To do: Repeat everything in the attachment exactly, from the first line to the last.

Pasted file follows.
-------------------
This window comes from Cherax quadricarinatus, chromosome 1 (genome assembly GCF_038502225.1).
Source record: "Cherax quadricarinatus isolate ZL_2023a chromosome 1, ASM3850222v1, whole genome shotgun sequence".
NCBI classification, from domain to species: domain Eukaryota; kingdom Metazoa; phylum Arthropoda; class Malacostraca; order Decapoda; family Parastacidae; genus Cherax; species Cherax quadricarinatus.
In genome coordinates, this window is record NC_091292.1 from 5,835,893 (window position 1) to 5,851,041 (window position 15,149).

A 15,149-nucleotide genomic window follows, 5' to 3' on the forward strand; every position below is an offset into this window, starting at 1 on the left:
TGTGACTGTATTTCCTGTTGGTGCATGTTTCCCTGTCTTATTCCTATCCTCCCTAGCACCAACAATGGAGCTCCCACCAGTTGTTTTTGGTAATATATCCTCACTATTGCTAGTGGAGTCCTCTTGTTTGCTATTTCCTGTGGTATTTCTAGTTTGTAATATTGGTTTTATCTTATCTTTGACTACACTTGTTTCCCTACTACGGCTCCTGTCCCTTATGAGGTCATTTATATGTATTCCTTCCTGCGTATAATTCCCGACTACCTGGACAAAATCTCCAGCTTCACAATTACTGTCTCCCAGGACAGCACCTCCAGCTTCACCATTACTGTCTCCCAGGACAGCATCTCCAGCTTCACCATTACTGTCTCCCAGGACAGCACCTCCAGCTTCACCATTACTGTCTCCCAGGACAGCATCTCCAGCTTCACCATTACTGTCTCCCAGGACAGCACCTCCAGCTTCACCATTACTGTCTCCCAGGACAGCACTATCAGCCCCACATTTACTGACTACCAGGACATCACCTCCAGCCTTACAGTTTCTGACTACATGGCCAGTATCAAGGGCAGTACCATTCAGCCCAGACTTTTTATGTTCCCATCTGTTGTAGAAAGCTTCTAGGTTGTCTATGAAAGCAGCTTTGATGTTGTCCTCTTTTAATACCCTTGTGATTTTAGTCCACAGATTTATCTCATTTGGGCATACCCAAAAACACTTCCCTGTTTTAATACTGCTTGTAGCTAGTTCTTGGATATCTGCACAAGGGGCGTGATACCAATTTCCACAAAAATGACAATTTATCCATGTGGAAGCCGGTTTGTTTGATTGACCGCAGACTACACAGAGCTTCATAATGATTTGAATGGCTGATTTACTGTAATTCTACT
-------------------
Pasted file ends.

This window comes from Cherax quadricarinatus, chromosome 1 (genome assembly GCF_038502225.1).
Source record: "Cherax quadricarinatus isolate ZL_2023a chromosome 1, ASM3850222v1, whole genome shotgun sequence".
NCBI classification, from domain to species: domain Eukaryota; kingdom Metazoa; phylum Arthropoda; class Malacostraca; order Decapoda; family Parastacidae; genus Cherax; species Cherax quadricarinatus.
In genome coordinates, this window is record NC_091292.1 from 5,835,893 (window position 1) to 5,851,041 (window position 15,149).

A 15,149-nucleotide genomic window follows, 5' to 3' on the forward strand; every position below is an offset into this window, starting at 1 on the left:
TGTGACTGTATTTCCTGTTGGTGCATGTTTCCCTGTCTTATTCCTATCCTCCCTAGCACCAACAATGGAGCTCCCACCAGTTGTTTTTGGTAATATATCCTCACTATTGCTAGTGGAGTCCTCTTGTTTGCTATTTCCTGTGGTATTTCTAGTTTGTAATATTGGTTTTATCTTATCTTTGACTACACTTGTTTCCCTACTACGGCTCCTGTCCCTTATGAGGTCATTTATATGTATTCCTTCCTGCGTATAATTCCCGACTACCTGGACAAAATCTCCAGCTTCACAATTACTGTCTCCCAGGACAGCACCTCCAGCTTCACCATTACTGTCTCCCAGGACAGCATCTCCAGCTTCACCATTACTGTCTCCCAGGACAGCACCTCCAGCTTCACCATTACTGTCTCCCAGGACAGCATCTCCAGCTTCACCATTACTGTCTCCCAGGACAGCACCTCCAGCTTCACCATTACTGTCTCCCAGGACAGCACTATCAGCCCCACATTTACTGACTACCAGGACATCACCTCCAGCCTTACAGTTTCTGACTACATGGCCAGTATCAAGGGCAGTACCATTCAGCCCAGACTTTTTATGTTCCCATCTGTTGTAGAAAGCTTCTAGGTTGTCTATGAAAGCAGCTTTGATGTTGTCCTCTTTTAATACCCTTGTGATTTTAGTCCACAGATTTATCTCATTTGGGCATACCCAAAAACACTTCCCTGTTTTAATACTGCTTGTAGCTAGTTCTTGGATATCTGCACAAGGGGCGTGATACCAATTTCCACAAAAATGACAATTTATCCATGTGGAAGCCGGTTTGTTTGATTGACCGCAGACTACACAGAGCTTCATAATGATTTGAATGGCTGATTTACTGTAATTCTACT